This is a preview to the chapter Chapter Three from the book A Beautiful Glittering Lie by J D R Hawkins.
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A sergeant near the front of the passenger car stood, and turned to face them. “Gentlemen, you are to exit after me. Once you are outside, line up in single file.”
He went out the door, and slowly, the human contents of the car spilled out after him into the bright morning sunlight.
“Where are we?” a sleepy soldier asked.
The sergeant glared at him with bulging, steely blue eyes. His face was leathery, testimony that he had spent too much time in the sun. “We’re in Chattanooga, boy,” he replied before sneering at the young man, who slinked off to find his place in line.
Once the car was empty, the sergeant started down the line, calling roll while he moved amongst the new recruits. Hiram glanced down the row, noticing that one sergeant was assigned to each passenger car, and they were all walking up and down their lines, too.
“Soldiers of the Confederate States of America!” the nearest pacing sergeant hollered, staring each enlistee in the eye. “I am your superior officer, Sergeant Meadows!”
Bud choked a chuckle as he stood beside Hiram, who knew what he was thinking. For such an ugly fellow, the name didn’t fit.
“For the next few days, you will be accountable to me! I am here to make y’all into the finest soldiers our country has to offer! By the time I’m done, y’all will be the best damn fightin’ army there is!”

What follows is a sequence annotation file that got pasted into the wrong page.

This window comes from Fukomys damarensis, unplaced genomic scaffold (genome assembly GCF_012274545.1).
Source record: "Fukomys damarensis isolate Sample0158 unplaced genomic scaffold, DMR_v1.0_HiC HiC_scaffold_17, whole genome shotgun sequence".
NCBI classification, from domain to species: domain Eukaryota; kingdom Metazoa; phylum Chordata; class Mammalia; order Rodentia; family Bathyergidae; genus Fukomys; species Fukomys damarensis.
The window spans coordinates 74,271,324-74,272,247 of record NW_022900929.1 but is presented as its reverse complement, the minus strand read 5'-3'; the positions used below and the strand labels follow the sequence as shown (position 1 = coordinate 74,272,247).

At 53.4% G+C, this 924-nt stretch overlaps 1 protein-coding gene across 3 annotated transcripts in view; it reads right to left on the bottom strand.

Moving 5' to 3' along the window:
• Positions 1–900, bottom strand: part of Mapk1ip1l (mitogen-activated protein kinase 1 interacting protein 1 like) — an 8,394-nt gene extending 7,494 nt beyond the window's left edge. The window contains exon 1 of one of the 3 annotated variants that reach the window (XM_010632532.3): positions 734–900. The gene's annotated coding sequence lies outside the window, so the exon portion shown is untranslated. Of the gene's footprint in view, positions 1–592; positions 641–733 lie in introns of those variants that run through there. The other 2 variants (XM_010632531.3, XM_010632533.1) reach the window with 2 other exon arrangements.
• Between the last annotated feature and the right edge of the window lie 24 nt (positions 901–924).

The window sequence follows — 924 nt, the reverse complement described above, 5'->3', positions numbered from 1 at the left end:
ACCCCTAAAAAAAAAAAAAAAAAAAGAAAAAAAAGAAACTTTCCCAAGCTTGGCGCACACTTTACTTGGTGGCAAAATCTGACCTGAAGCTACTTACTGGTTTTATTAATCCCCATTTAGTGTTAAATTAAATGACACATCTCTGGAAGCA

A few of the men clapped, but seeing the sergeant stare them down, quickly suppressed their response.
“Each of you is responsible for your own belongin’s, and if somethin’ gits lost, I don’t want to hear y’all whinin’ about it! Understood?”
Some hesitant souls mumbled in acknowledgment, while the others stood in silent awe.
“Yessir!” a third of them chanted.
“Men, you are to report back to me at that location over yonder …”
He pointed to a grand, century-old sycamore. Underneath, several staff officers stood, some smoking fat cigars, all staring at the new recruits, and summing them up, Hiram was certain. He and Bud gave sidelong glances to each other. Bud suppressed a smirk.
“… at seven o’clock. Dismissed!”
The men let out sighs and started for the baggage cars.
Hiram withdrew his pocket watch to check the time. “We have half an hour,” he observed.
The North Alabamians gathered their belongings, mingled about, and then scavenged for something to eat, bartering off one another. The passenger train that had delivered them departed, leaving the soldiers standing haphazardly around the depot. They learned that their destination was Dalton, Georgia, where an Alabama regiment was being formed. At the designated time, they congregated near the enormous sycamore tree, and waited in the warm sunshine. Nearly an hour passed before a freight train arrived. Ordered to line up, the men were loaded into boxcars. Several complained about being treated no better than cattle, but the circumstances didn’t improve. Soon, the train pulled out.
Bud and Hiram sat down in the musty straw beside their comrades, listening to the rhythmic clunk of the rails beneath them, and the low hum of men’s voices. Light filtered in, streaming through the wooden slats. Hiram glanced over at a young man who was busy scribbling in his journal with a nib.
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